The Japan Times (Kanako Takahara, “JAPAN BACKS REVISED U.N. RESOLUTION AGAINST IRAQ,” 03/09/03) reported that Japan expressed support Saturday for a revised draft resolution submitted jointly by the US, Britain and Spain to the UN Security Council that sets March 17 as the deadline for Iraq to rid itself of weapons of mass destruction. “The (revised) draft resolution will serve as a final effort by the international community to together pressure Iraq so that it will voluntarily disarm,” said Foreign Minister Yoriko Kawaguchi in a statement. “(The March 17 deadline) means the U.S. will wait no longer than that date,” said a government source, suggesting that war is imminent. “Japan’s attitude toward the Iraq issue will naturally affect the situation over North Korea,” Deputy Chief Cabinet Secretary Shinzo Abe said earlier this month. “We must make the Japan-US alliance a firm one so that it will act as a deterrent toward the North.” New Komeito leader Takenori Kanzaki said Saturday the revised resolution shows that the international community is determined to deal with the issue of Iraq together. Meanwhile, Naoto Kan, leader of the Democratic Party of Japan, criticized the government for supporting the revised draft resolution, saying Japan should support further inspections in Iraq. “I cannot say Iraqi President Saddam Hussein is trustworthy but calling for an attack is too impetuous,” he said.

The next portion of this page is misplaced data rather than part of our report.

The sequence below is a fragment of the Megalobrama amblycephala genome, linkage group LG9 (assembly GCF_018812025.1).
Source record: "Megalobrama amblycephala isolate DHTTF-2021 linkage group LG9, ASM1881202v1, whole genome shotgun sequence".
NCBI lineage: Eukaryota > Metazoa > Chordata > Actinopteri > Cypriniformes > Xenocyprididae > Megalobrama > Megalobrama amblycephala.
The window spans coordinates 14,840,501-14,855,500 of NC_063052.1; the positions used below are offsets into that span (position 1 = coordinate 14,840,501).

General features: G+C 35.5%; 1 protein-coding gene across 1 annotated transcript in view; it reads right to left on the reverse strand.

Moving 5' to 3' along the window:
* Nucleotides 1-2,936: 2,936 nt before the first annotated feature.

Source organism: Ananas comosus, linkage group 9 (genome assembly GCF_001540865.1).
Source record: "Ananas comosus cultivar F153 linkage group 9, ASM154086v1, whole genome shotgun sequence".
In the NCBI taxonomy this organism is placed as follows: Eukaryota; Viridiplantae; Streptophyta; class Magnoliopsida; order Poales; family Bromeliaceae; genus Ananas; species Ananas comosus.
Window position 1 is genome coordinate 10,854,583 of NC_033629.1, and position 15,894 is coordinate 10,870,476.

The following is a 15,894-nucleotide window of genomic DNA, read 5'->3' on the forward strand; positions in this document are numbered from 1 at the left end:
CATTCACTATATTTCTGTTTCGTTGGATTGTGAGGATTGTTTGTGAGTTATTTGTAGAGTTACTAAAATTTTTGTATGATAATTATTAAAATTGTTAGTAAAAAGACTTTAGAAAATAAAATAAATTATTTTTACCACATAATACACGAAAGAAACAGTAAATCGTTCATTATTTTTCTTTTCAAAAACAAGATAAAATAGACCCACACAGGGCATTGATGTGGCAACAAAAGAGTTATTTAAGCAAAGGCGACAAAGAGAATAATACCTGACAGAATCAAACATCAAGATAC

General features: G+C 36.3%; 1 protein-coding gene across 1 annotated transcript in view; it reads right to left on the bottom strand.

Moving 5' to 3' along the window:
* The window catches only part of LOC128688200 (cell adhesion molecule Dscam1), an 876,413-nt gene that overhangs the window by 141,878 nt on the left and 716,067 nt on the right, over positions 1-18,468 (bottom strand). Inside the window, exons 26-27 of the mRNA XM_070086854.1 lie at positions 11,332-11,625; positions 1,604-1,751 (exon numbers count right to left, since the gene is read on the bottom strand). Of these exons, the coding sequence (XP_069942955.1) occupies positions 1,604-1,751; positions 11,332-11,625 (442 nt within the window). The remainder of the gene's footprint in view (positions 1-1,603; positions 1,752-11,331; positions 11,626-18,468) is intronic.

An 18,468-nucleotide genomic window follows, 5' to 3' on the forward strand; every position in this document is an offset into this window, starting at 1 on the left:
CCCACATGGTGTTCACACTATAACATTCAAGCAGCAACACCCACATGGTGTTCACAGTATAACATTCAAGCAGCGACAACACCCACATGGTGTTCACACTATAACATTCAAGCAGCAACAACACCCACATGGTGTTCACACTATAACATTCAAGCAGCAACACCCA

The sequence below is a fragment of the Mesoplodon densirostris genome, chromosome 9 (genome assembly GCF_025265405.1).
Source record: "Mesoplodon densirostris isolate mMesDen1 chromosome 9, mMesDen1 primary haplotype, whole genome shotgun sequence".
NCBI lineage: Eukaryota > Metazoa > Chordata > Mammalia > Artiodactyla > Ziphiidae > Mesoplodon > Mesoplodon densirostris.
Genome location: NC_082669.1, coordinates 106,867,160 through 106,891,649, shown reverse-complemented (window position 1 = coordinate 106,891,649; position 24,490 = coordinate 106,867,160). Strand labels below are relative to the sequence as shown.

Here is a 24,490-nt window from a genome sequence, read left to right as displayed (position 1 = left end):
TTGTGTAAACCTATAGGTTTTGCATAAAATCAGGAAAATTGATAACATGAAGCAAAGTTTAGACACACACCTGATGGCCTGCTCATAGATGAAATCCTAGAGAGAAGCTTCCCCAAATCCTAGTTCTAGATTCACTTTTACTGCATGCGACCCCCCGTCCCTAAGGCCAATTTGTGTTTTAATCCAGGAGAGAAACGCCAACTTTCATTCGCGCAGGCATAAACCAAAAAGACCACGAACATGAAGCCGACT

2. Anti-war Movement in Japan

The Japan Times (Nao Shimoyachi, “ANTIWAR CAMPAIGNERS BEGIN WEEKLONG PROTEST,” 03/04/03) reported that in another attempt to stop a possible US-led war on Iraq, a loosely united coalition of 47 Japanese groups is waging a one-week campaign that organizers hope will culminate in one of the biggest protests in recent years. The campaign kicked off on Mar. 2 in Hiroshima, where about 6,000 people, including Mayor Tadatoshi Akiba, stood in formation to spell out “NO WAR NO DU,” a reference to depleted uranium, which was used by US forces in shells and bullets during the 1991 Persian Gulf War. “The reaction on the streets is different this time,” said Ken Takada, a leading organizer. “We have received many calls from first-timers and individuals (who do not belong to a certain group).” Recent opinion polls show that more than 80 percent of Japanese are against a war in Iraq.

The Japan Times (“GIVE PEACE A CHANCE: NGOS,” 03/06/03) reported that representatives of two non-governmental organizations on Wednesday submitted petitions bearing more than 15,000 signatures to the Foreign Ministry, urging the Japanese government to oppose the use of military force against Iraq. The two Tokyo-based NGO networks — No-War Net Japan and the Japan NGO Center for International Cooperation (JANIC) — said a more peaceful approach should be taken, in line with Japan’s war-renouncing Constitution. Maki Sato, of the Japan International Volunteer Center, said children should not die for the sake of eliminating Iraq’s alleged weapons of mass destruction. She made the comment to reporters before submitting the petitions. Sato, who visited Iraq in February, also said some children there cannot attend school because their families face financial difficulties, while others suffer malnutrition.